Apps and mobility
Thanks to tech boffins, our amazing smartphones allow us to get assistance from other people and, via our cameras, they can help us with a myriad of tasks.
Welcome to the next in my series on amazing apps that make my life that much easier. This time I’ll finish up on assistance apps and move onto mobility as there is crossover between them.
With financial and banking help, most banks offer accessible services so contact them first.
Be My Eyes
an incredible free app that brings another way of keeping our independence and getting tasks done without bothering anyone while probably making someone’s day by giving them the opportunity to help. There are currently over 5.2 million volunteers ready to help 341,389 of us blind and visually impaired users! Via live video calls I’ve used this for something as simple as checking the colour of my socks to having the error message on my television read when it went on the blink. Specialized Help has companies from technical support to personal health and beyond, well worth exploring.
Another assistance app that I’ve started using. AIRA employs people to help so a very different offering. There’s some free usage alongside various subscription plans.
Take care when out on the streets, don’t stand on the edge of the pavement when using your phone. Using gestures and voice commands while your phone is in your pocket is safest.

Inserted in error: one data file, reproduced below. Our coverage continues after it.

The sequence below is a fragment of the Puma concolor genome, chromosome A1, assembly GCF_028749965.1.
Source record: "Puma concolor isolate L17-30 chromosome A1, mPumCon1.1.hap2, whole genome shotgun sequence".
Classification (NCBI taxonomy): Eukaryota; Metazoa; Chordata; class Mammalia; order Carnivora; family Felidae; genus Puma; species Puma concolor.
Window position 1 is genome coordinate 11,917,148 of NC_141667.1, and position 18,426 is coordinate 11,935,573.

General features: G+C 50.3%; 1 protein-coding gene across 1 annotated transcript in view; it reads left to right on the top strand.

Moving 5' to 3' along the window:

I’m fiercely independent and a keen walker so it is vital that I am able to find my way around London. Depending on where and how I am going, I use one or more of these apps:
Apple or Google Maps
On iPhone just by saying to Siri, “start walking directions to” address / postcode / landmark gets me on my way;
Soundscape and Lazarillo
Announces everything around me from shop names to recycle bins, bus stops and street intersections. Integrated
with maps and using Aftershockz bone-conducting earphones to hear ambient sounds makes for great walking;
I can choose the correct bus stop, have all bus numbers at that stop, number of minutes until they arrive and all stops along each route. This takes away the need to stop every bus and ask the driver their number making bus travel so much easier;
Just downloaded this app and it’s an excellent journey planner for the Tube. I know my way around the Underground pretty well but wanted a backup. TfL staff are fantastic with assistance on journeys so I’m always confident on getting to wherever I need to go;
Just learnt about this app which shows where Disabled parking spaces are located. Will try when next out in a car.
There is a myriad of other mobility apps available and coupled with Be My Eyes or AIRA getting around has become a whole lot easier.
With all of these apps I still rely on one other method – I ask someone. People love to help so ask someone if you are lost or uncertain. I have had people get their maps up on their phones and walk with me resulting in a conversation and a fun encounter. I learnt about my now favourite coffee shop in The City in this way.